3.2 Energy and Environment

What is the energy performance of BIPV at component level?

In order to untangle some misconceptions about the environmental impact of BIPV, here we illustrate how energy and carbon payback times are well below the module’s expected lifetime.

This sheet proposes an in-depth study ofn efficiency, taking into account the whole life-cycle analysis (LCA) of a BIPV installation on a building from the 70s (Archetype 4) [cf sheet 2.2]. The results can help overcome certain preconceptions that represent barriers to the large-scale deployment of BIPV.
Keywords: BIPV architectural integration; Renovation project; Energy performance; LCA.
Target audience: Regulation makers; Architects & engineers; Suppliers & companies.

Fig. 1 Facade construction detail, S3-Transformation, Archetype 4 [1] (©EPFL-LAST).

In choosing to implement scenario S3–Transformation [cf sheet 2.3], our objective and strategy were:

  • To obtain highest energy performance and electricity production possible; 
  • To assess the building’s potential; and
  • To ensure aesthetic and formal coherence of the building as a whole (reference target performance: 2,000-Watt Society concept according to SIA 2040:2018 for operational energy consumption and construction materials). 
Fig. 1 shows the layers and materials composing the prefabricated, ventilated, timber frame facade system proposed for the active renovation of Archetype 4, a building from the 70s [cf. sheet 2.2]. It includes all envelope components, modulated according to the standard size of BIPV elements and prioritizing low-carbon materials. Part of the existing window railing is demolished to enlarge the opening and provide the apartments with improved daylight and outdoor views.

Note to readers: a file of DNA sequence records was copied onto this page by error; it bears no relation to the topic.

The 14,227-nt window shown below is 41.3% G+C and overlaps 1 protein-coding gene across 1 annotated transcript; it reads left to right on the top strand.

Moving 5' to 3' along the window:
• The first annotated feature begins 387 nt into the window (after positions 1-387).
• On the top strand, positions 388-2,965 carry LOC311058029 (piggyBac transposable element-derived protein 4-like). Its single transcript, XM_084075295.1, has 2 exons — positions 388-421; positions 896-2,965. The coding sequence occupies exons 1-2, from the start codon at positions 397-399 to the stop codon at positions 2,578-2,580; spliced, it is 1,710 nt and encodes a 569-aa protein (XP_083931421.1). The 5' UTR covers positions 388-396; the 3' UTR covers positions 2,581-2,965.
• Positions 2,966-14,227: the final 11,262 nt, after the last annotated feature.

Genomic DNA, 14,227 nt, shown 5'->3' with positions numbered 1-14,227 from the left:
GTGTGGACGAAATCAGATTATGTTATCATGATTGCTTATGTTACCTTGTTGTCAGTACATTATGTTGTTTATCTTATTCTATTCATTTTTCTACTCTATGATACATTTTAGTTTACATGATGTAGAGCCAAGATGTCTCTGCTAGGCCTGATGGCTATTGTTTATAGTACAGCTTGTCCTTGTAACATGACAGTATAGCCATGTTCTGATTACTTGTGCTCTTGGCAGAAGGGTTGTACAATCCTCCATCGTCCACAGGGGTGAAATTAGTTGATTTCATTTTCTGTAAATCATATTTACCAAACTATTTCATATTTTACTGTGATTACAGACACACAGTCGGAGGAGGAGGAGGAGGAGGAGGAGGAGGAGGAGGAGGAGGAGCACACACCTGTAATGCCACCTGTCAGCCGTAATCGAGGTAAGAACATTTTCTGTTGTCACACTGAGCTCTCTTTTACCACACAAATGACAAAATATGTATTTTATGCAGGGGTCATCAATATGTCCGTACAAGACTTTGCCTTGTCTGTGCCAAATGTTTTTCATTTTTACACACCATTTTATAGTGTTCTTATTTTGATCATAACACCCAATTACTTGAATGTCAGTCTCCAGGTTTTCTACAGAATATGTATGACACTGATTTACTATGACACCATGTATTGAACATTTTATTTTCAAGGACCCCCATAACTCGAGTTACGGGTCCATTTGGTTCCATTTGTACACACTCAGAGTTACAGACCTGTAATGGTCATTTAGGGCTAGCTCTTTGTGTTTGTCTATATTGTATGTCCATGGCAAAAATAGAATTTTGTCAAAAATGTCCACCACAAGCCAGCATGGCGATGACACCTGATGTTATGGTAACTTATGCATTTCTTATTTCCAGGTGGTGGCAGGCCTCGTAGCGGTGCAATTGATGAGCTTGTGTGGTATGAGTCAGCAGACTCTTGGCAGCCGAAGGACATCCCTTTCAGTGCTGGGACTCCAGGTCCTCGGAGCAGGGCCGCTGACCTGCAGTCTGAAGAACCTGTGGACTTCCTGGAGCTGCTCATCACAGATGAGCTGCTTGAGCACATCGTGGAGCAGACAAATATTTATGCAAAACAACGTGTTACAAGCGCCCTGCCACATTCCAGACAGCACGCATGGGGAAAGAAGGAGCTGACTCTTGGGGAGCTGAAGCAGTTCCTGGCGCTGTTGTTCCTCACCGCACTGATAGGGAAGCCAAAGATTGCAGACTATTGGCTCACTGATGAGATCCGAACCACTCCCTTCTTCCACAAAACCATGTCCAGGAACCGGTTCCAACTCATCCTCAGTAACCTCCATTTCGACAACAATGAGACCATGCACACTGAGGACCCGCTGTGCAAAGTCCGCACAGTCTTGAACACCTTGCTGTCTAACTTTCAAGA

BIPV elements on facade:
  • Frameless PV panels with mono-Si cell technology (with an efficiency of 18% in STC);
  • Size customization respecting manufacturers’ recommendations for glass/glass modules (length 50-3800 mm, width 50-2400 mm) using 6” standard size solar cells [2];
  • Visual customization (dark gray colored film)
  • Final performance estimation about 14.5% in STC.
Fig. 2 Environmental impact of the different construction components (construction phase) and global results (construction + operational phase) [1] (©EPFL-LAST).

In the chart on the left in Fig. 2, we show the environmental impact during construction of the different components of the whole renovation project in scenario S3, Archetype 4, based on data from KBOB 2016 [3]. In the chart on the right, we show the global environmental impact considering both construction (materials) and operation (energy consumption) phases.

In terms of photovoltaic performance, the price of the electricity produced is 6.2 to 8.6 cts/kWh, much lower compared to the standard price of electricity from the grid, about 20-25 cts/kWh.

The environmental impact of each kWh produced by this installation corresponds to 0.153-0.222 kWhNRE/kWhpv in terms of non-renewable primary energy (CEDnr) and 0.04-0.058 kgCO2/kWhpv in terms of carbon emissions. We can thus observe that the impact of the electricity produced by the BIPV installation is much "cleaner" than that obtained using electricity from the Swiss grid [3]: 2.52 kWhNRE/kWhgrid and 0.102 kgCO2/kWhgrid.
In terms of energy payback time (EPBT) and carbon emissions payback time (GPBT) of these BIPV installations, we obtain 3.4 (S1), 3.6 (S2), and 3.3 (S3) years of EPBT and 15 (S1), 15.3 (S2), and 13.9 (S3) years of GPBT. These values are well below the expected lifetime of the PV installation (25 years and beyond).
These results help to clear up some misconceptions related to the environmental impact of BIPV installations and their feasibility on facades without optimal orientation / inclination.

[1] S. Aguacil, E. Rey (dir), Architectural Design Strategies for Building-Integrated Photovoltaics (BIPV) in Residential Building Renovation. EPFL Thesis n°9332, 2019.
[2] metsolar, BIPV solutions for future buildings, 2018.
[3] KBOB, Eco-building database, 2016. https://www.kbob.admin.ch/kbob/fr/home.html (accessed May 5, 2018).
Contact person
Sergi Aguacil | EPFL-LAST | sergi.aguacil@epfl.ch